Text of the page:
Peering way back in time, astronomers have discovered the faintest galaxy ever detected in the early universe.
No more than a few pixels in Hubble images, the galaxy appears as it did 13.1 billion years ago — just 700 million years after the big bang.
The discovery, reported in the journal Nature Astronomy, sheds light on a critical period in the evolution of the universe.
Up to a billion years after the big bang, light from the earliest stars and galaxies ionised hydrogen atoms.
This process produced charged plasma instead of opaque, neutral hydrogen gas, bringing an end to the cosmic “dark ages” and creating the transparent universe we know today.
Study co-author Michele Trenti of the University of Melbourne said that faint galaxies, which are the most common in the universe, were thought to be responsible for this crucial “cosmic reionisation”.
But up until now, astronomers had only found a handful of bright galaxies at this distance.
Austin Hoag, who led the study, said the newly discovered galaxy, known as MACS1423-z7p64, was about 10 times fainter than other galaxies that have been found at the same distance.
“That might not sound like much, but when you are looking for galaxies at such a vast distance, even the very brightest ones are hard to confirm,” said Mr Hoag, a PhD candidate at the University of California, Davis.
Dr Trenti said the galaxy was estimated to have about 500 million stars.
“To put that in context, our own galaxy, the Milky Way, has about 100 billion stars. Thus we are talking about a galaxy that is about 200 times less massive than the Milky Way.”
He said the discovery pushed the limits of what was possible using current telescopes.
“The smallest galaxies might have just one million stars, so there is still room for future discoveries of even less luminous distant galaxies as our telescope technology improves,” Dr Trenti said.
How to find a distant galaxy
The international team of astronomers made the discovery using the Hubble Space Telescope and the Keck Observatory in Hawaii.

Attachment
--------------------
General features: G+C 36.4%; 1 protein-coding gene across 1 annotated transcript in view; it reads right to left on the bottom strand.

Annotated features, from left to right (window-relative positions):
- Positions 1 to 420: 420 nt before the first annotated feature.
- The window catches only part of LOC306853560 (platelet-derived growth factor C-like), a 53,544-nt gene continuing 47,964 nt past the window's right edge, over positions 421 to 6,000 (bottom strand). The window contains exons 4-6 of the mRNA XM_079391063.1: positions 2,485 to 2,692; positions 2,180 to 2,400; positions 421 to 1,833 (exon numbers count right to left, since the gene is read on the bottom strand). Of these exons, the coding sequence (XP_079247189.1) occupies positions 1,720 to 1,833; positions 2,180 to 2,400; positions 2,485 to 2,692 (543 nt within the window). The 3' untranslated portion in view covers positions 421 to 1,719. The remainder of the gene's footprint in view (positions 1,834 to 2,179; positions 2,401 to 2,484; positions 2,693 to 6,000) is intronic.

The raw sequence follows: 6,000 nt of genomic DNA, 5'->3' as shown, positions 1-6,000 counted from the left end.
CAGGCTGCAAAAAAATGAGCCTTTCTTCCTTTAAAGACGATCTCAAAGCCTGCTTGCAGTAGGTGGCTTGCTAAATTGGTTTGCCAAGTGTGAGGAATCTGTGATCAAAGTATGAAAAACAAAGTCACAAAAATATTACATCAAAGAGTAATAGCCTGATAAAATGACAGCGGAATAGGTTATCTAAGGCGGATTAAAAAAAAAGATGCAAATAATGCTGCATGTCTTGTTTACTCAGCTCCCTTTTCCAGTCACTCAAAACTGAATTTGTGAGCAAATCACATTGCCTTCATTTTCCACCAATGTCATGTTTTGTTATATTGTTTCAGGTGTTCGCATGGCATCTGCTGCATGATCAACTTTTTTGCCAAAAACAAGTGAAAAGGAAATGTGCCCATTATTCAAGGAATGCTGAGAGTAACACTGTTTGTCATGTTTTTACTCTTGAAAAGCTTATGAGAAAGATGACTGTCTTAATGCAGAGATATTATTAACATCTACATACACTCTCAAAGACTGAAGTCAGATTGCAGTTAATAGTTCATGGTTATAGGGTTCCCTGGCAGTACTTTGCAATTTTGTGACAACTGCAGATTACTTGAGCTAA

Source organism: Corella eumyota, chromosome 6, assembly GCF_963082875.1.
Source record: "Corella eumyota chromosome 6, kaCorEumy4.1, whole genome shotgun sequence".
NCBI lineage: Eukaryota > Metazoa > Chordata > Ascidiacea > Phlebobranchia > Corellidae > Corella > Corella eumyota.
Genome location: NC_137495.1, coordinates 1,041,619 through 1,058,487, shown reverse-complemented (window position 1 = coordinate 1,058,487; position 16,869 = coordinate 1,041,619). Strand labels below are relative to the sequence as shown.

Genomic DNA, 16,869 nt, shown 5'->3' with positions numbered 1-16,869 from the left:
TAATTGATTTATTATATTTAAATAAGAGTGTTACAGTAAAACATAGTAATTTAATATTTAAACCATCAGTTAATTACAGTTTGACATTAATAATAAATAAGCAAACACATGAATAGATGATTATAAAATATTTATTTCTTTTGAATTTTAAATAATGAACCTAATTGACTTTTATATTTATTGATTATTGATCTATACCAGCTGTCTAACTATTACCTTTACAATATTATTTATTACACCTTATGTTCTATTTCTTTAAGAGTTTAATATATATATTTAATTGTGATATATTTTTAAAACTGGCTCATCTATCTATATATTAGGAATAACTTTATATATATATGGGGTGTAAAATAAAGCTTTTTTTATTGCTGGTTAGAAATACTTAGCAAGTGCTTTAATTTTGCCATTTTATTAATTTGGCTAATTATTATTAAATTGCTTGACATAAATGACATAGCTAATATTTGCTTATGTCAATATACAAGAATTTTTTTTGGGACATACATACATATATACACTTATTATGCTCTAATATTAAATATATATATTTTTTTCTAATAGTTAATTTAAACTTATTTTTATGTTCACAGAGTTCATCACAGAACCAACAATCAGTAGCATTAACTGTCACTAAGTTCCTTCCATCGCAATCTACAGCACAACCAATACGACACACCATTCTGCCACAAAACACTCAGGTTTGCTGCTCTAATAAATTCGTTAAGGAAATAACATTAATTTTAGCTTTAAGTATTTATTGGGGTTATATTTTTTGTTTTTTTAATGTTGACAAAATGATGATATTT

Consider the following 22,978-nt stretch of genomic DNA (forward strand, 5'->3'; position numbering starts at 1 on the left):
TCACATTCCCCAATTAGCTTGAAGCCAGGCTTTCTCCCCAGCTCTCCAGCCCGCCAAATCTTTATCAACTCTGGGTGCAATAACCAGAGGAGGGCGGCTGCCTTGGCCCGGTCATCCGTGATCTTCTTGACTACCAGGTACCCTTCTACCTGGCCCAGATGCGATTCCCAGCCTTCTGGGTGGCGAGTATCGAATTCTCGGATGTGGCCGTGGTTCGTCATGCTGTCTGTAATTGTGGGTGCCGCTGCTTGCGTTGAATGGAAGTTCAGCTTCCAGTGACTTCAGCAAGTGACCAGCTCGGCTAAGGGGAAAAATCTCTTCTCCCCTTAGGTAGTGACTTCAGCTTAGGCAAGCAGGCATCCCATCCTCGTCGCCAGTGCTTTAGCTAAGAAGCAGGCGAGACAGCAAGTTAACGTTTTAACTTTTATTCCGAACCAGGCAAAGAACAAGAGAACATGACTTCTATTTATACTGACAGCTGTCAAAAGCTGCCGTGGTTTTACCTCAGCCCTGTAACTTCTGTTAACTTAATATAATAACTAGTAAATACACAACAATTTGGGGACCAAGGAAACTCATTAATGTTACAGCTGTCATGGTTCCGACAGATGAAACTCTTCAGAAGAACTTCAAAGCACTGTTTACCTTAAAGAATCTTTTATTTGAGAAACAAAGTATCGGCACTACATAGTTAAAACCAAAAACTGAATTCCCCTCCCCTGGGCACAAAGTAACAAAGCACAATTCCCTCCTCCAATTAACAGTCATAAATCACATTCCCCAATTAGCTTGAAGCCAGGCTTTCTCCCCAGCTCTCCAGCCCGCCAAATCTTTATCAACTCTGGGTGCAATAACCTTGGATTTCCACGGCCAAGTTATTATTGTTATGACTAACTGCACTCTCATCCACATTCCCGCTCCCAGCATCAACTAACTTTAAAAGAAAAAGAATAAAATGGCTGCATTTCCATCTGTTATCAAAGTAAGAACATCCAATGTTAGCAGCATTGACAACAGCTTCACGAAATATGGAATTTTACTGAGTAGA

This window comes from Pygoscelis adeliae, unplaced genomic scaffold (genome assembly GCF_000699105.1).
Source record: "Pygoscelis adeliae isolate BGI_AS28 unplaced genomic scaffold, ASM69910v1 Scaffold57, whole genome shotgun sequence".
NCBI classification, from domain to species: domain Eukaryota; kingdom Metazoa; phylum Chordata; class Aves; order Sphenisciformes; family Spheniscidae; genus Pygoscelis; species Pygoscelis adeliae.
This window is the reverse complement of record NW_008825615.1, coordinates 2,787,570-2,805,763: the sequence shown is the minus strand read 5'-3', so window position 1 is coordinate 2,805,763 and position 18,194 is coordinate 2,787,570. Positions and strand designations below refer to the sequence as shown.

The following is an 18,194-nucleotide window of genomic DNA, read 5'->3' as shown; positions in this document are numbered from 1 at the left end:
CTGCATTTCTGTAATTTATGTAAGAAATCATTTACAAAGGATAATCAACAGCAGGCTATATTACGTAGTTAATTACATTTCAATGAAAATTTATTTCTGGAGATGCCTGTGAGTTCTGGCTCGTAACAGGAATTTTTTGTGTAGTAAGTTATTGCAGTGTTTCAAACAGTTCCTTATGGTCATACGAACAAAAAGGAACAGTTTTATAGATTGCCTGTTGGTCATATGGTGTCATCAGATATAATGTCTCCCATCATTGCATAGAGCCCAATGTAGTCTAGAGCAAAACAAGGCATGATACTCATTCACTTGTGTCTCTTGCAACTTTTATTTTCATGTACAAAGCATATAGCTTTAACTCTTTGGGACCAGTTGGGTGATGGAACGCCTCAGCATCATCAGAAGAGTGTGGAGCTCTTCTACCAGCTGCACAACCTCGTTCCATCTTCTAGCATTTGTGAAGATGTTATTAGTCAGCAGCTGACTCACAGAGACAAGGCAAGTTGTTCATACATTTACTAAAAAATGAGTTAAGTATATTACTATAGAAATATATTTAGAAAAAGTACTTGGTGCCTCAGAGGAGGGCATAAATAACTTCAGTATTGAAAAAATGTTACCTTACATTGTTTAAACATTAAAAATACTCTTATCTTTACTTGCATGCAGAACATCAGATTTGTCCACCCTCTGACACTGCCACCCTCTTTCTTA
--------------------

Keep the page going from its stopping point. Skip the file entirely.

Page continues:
First, they used a technique known as gravitational lensing to locate and identify distant galaxies.
“It happens when the galaxy you are looking for is behind a very massive structure, in our case a cluster of galaxies at a much closer distance than the galaxy itself,” explained Mr Hoag.
“The mass from the structure bends the light of the more distant galaxy, and in some cases causes the galaxy to be magnified.”
The galaxy was sitting in a sweet spot behind a giant cluster that magnified its brightness by a factor of 10, so it could be detected by the Hubble telescope.
Then, to get a precise measurement of the distance, a team led by Mr Hoag used the Keck Observatory to analyse the light spectrum coming from the galaxy.
“Because the light has to travel all the way from the distant sources to us in an expanding universe it gets shifted towards the red wavelength,” Dr Trenti explained.
The galaxy had a redshift of 7.6, meaning its light came from when the universe was only about 700 million years old.
A team led by Dr Trenti repeated the observations again a year later in 2016 to confirm the distance was correct.
More powerful telescopes will reveal more galaxies
Dr Trenti said it was likely more faint galaxies at this distance would be revealed by more powerful telescopes, such as the James Webb Telescope, which is due to be launched in 2018.
“The James Webb will get much higher quality spectrum in one or two hours of observation. It will be the next really giant leap forward in the field.”